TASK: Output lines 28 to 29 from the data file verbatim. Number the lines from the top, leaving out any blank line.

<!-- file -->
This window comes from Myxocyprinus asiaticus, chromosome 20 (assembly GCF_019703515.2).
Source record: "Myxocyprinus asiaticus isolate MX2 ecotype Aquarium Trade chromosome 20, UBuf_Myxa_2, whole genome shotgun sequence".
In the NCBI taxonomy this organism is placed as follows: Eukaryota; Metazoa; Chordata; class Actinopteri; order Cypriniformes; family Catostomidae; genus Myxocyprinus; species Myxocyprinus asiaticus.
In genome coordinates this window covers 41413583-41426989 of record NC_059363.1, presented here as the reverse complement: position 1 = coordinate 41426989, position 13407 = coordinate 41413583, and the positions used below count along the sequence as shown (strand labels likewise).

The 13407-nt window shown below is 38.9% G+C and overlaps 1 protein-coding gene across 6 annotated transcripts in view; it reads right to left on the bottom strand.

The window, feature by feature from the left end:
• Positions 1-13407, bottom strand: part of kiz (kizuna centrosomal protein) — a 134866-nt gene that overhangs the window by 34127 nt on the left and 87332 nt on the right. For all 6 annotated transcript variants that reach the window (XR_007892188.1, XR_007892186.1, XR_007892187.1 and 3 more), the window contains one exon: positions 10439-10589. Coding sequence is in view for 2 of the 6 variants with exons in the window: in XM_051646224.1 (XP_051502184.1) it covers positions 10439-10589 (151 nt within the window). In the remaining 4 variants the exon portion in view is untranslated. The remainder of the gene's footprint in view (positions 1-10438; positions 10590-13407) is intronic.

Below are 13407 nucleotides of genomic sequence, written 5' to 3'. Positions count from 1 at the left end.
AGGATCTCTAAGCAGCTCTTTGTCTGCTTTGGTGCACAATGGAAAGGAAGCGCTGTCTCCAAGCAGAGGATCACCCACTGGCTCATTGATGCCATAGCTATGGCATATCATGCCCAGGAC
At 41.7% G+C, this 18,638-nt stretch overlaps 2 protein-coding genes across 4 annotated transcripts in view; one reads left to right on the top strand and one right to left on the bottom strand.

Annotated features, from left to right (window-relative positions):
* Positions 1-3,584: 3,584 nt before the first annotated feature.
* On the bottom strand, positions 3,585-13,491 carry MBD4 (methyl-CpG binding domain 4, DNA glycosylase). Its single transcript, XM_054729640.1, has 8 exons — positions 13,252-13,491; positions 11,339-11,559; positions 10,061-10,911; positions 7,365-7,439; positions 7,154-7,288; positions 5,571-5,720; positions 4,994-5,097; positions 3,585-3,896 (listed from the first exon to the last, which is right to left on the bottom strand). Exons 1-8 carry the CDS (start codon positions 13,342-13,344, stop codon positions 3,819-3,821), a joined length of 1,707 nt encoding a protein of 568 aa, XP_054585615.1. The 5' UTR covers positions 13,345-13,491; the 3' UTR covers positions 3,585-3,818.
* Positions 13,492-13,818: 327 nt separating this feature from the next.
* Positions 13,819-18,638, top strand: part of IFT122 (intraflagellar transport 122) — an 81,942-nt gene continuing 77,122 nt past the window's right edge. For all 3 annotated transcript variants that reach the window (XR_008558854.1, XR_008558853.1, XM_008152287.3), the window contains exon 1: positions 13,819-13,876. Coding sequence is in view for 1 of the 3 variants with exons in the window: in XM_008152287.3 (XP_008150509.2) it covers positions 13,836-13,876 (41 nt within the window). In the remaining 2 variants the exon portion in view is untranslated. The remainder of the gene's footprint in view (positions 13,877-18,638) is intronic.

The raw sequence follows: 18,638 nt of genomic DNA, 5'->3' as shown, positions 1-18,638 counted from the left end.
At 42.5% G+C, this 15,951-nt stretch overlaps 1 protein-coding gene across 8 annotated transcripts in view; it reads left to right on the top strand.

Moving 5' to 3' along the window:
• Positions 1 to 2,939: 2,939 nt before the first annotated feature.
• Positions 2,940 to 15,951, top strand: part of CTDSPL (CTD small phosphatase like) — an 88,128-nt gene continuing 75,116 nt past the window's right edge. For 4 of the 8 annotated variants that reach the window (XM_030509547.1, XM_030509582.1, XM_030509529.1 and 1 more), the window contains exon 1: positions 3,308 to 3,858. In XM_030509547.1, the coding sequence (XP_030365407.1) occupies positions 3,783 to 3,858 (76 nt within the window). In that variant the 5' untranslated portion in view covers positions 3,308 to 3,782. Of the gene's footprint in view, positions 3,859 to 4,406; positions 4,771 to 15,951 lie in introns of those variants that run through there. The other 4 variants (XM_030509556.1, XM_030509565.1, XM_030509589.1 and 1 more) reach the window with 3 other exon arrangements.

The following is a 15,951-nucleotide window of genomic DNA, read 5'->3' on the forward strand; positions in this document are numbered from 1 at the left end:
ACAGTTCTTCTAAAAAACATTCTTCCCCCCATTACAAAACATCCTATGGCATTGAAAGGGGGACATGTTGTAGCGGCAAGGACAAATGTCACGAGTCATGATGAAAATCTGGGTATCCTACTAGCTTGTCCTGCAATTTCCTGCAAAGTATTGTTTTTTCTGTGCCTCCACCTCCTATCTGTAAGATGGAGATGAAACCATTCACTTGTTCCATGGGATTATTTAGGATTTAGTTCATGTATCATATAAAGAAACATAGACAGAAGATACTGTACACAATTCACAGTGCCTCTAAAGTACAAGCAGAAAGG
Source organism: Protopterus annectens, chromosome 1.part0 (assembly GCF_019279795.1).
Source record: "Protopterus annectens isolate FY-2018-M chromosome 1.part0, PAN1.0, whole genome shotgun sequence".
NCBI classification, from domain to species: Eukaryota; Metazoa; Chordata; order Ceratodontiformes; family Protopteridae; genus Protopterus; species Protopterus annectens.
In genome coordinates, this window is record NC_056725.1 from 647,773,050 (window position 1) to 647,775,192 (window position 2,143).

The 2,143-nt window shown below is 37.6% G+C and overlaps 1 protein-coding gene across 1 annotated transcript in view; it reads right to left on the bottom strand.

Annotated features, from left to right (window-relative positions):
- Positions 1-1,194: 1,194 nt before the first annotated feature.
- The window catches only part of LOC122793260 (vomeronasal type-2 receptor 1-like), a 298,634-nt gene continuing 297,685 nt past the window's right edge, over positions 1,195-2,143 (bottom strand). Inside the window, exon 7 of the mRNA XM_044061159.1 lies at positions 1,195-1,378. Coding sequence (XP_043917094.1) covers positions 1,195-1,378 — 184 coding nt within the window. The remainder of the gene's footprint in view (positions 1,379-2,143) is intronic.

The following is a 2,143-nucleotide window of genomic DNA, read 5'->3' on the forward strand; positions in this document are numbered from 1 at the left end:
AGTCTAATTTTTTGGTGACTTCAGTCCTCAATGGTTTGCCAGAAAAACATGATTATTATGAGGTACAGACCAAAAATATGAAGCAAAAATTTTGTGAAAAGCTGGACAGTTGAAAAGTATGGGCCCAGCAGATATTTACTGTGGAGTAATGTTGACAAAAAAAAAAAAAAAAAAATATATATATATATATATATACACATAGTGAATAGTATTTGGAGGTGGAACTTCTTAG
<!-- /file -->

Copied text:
Annotated features, from left to right (window-relative positions):
- Positions 1-1,194: 1,194 nt before the first annotated feature.